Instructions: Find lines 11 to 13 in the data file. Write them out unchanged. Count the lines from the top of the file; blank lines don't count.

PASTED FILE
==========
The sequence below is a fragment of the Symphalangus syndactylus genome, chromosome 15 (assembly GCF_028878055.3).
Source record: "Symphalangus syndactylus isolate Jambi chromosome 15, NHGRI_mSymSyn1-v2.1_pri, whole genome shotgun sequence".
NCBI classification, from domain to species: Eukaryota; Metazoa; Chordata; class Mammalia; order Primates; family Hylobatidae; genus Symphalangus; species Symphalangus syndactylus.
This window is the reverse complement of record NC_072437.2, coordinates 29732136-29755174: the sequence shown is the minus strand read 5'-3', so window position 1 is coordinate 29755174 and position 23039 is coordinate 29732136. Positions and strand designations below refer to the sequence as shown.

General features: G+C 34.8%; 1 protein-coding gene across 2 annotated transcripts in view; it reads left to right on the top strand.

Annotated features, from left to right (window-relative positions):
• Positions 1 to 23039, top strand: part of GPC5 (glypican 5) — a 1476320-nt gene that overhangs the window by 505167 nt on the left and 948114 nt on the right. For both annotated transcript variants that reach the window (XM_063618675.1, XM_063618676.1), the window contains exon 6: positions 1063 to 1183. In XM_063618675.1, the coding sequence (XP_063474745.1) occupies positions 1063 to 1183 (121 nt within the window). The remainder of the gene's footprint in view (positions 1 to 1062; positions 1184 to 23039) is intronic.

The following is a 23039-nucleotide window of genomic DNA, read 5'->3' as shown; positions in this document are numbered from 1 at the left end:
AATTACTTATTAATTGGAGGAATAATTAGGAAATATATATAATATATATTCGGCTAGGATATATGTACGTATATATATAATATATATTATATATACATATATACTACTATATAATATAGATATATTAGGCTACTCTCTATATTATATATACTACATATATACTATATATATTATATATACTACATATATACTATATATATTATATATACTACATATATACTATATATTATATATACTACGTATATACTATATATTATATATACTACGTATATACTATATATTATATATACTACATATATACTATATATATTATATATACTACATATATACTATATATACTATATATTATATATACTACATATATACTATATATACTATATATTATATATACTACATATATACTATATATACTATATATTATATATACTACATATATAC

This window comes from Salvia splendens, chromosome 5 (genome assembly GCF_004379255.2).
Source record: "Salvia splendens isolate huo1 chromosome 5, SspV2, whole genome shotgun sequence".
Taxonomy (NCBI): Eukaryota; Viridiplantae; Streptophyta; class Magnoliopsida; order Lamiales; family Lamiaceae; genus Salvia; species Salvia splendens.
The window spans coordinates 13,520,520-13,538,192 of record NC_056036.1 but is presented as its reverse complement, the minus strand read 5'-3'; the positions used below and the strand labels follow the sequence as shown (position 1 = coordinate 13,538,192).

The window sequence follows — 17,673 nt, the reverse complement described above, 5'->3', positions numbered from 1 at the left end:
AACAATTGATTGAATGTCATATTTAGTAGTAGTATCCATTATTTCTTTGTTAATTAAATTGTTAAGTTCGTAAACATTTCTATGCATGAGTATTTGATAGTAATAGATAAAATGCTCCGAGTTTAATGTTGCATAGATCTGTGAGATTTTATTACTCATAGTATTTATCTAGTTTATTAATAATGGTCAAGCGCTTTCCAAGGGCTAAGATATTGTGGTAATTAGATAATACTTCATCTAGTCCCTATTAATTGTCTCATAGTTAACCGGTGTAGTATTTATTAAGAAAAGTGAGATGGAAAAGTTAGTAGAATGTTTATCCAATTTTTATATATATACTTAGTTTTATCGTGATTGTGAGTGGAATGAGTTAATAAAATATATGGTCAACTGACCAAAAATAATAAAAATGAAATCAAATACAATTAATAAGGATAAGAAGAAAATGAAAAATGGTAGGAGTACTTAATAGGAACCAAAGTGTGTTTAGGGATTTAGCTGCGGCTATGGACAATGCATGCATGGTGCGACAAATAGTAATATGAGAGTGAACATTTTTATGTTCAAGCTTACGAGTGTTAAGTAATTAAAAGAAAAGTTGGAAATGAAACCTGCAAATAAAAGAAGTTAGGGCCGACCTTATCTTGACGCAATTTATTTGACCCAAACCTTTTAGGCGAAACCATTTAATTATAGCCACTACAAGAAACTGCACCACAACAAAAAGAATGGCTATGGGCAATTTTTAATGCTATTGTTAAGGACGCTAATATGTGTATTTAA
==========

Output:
Source record: "Salvia splendens isolate huo1 chromosome 5, SspV2, whole genome shotgun sequence".
Taxonomy (NCBI): Eukaryota; Viridiplantae; Streptophyta; class Magnoliopsida; order Lamiales; family Lamiaceae; genus Salvia; species Salvia splendens.
The window spans coordinates 13,520,520-13,538,192 of record NC_056036.1 but is presented as its reverse complement, the minus strand read 5'-3'; the positions used below and the strand labels follow the sequence as shown (position 1 = coordinate 13,538,192).